RAMMEY RAMSEY: ICONOGRAPHY OF THE LAND
Rammey Ramsey: Iconography of the land - Art Collector
|Issue 56, April - June 2011|
|The canvases of East Kimberley painter Rammey Ramsey may look abstract, but he is instead painting careful portraits of his lands. Timothy Morrell profiles the life and career of this influential Gija painter.|
|Of all the artists who have practised the distinctive Eastern Kimberley style of painting since Rover Thomas began to make it prominent in Australian art in the 1980s, Rammey Ramsey has probably shown the greatest development and change in his work. |
Ramsey was born around 1935 in the Warlawoon country of Western Australia and spent his earliest years travelling through the bush with his family, who led a traditional peripatetic way of life. Warlawoon, a word that is sometimes included in the titles of his works, is also his name in Gija, his language. As a young man he settled at Bedford Downs. Like Rover Thomas and many other Indigenous painters in the Eastern Kimberley, he worked as a stockman. He subsequently worked on Landsdowne Station and finally Bow River Station.
He maintained traditional culture during these years, although it had been severely threatened by the social changes brought about by the cattle industry. Ramsey did not become a professional painter until 2000, but he has in effect been an artist all his adult life because of participation in ceremony. Since his time at Bedford Downs, he has made dance poles and practised the body painting on which the Eastern Kimberley style is ultimately based. His earliest paintings on canvas are extremely accomplished and elegant examples of the restrained monochromatic compositions for which this style first became known.
Painting broad flat areas of natural ochre colour bordered by white dotting was common to the members of the Jirrawun Aboriginal Art Corporation, which was formed by a group of Kimberley artists in the mid 1990s, and which Ramsey joined at the end of the decade. In 2000 his paintings were included with the work of other Jirrawun artists in the exhibition Gaagembi – Poor Things at William Mora Galleries in Melbourne. The word “gaagembi” conveys both affection and sadness, and reflects the artists’ feelings about seeing their land taken over by the outside world. According to the linguist Frances Kofod, who in collaboration with former co-ordinator of Jirrawun Tony Oliver recorded Ramsey’s life story, he paints only country that he has rights to through birth and family. Most of his paintings are of the gorge country north-west of Halls Creek in an area surrounding Elgee Cliffs.
Almost from the beginning of the Kimberley painting movement, the artists have depicted the violent confrontations that have occurred between their communities and white settlers. Ramsey participated in the song and dance cycle produced for the 2000 National Aboriginal & Torres Strait Islander Art Award in Darwin based on the 1924 Bedford Downs massacre. He danced and helped with the training of younger dancers and the painting of dance poles.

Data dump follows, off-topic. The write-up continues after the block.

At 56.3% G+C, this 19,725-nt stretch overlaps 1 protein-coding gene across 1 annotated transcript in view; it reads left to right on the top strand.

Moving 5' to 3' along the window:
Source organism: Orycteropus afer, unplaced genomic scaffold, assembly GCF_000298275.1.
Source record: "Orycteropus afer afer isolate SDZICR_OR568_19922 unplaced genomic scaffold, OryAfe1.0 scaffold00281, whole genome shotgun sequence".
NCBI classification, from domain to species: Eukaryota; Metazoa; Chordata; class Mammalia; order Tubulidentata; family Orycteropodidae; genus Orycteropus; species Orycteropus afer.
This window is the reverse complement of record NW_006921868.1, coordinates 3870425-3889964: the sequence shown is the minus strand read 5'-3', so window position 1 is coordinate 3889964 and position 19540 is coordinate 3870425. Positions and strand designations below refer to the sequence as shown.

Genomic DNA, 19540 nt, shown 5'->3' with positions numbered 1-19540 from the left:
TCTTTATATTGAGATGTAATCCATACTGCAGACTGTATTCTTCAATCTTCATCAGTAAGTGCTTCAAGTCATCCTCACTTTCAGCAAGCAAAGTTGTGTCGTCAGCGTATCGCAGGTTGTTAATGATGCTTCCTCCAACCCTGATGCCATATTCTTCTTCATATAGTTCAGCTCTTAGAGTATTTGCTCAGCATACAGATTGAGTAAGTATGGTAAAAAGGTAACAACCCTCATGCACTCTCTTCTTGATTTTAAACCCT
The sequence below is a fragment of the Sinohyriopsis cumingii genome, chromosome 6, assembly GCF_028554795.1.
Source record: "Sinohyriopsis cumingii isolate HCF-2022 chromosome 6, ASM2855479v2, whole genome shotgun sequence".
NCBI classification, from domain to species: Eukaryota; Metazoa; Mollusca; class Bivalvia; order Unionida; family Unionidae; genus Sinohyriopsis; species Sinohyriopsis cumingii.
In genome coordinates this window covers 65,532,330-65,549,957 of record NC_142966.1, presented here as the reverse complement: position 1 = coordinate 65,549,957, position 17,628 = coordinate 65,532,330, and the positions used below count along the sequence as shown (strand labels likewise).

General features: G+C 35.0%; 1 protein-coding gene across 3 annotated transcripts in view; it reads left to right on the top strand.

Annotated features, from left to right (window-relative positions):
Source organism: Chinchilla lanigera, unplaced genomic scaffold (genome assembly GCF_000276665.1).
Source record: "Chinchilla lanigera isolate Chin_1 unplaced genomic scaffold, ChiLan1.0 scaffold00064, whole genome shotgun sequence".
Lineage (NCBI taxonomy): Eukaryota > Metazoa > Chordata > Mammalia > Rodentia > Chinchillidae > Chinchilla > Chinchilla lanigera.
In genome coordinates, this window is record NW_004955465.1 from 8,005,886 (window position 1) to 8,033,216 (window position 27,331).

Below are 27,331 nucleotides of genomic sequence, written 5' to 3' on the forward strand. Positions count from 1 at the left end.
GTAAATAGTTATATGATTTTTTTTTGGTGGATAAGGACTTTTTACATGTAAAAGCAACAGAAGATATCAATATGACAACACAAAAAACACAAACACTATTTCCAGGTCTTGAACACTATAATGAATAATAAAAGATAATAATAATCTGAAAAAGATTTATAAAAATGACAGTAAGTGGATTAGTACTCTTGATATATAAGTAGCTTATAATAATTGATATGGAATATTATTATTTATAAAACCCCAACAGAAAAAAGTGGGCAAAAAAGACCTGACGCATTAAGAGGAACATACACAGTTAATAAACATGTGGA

Artists like Ramsey who followed earlier East Kimberley painters made a shift toward bright colour from the use of pure ochres seen in the work of their predecessors such as Rover Thomas, Queenie McKenzie and Jack Britton. Ramsey’s experiments with technique, however, have been more radical than simply exploring the available spectrum of acrylic colours (which he did with jewel-like results). Within five years of beginning to paint on canvas he was trying atmospheric effects and painting fields of loose gestural brushstrokes reminiscent of the startling late works of Emily Kngwarreye.
In 2007 he was working with blocks of creamy pastel colours set off against flat black. Subsequently his work was characterised by small, rather minimalist squares, triangles and circles on expansive backgrounds of intense colour, frequently blue. Ramsey is a highly versatile colourist whose work has ranged from subtle harmonies to strident combinations of primary hues. He has exceptional sensitivity to the way colours can be made to interact.
When Jirrawun closed in 2010, he transferred to the Warmun Art Centre, where the artists are, like Ramsey, Gija people. Some recent changes in his work can be associated with this move. It is the custom of Warmun artists to paint with ochre pigments collected on their land, and Ramsey, having previously developed a favourite formula for achieving bright colour with acrylic paint, is currently tempering the intensity of his colours by adding ochre. Working in collaboration with printmakers at Charles Darwin University’s Northern Editions studio he has been able to translate his distinctive scumbled layers of thin paint into richly modulated colour etchings. •
New work by Rammey Ramsey will be exhibited with Seva Frangos Art in Perth from 7 May to 4 June 2011. His work is also included in the exhibition Northern Impressions: a celebration of contemporary printmaking, which will tour regional galleries until 2013.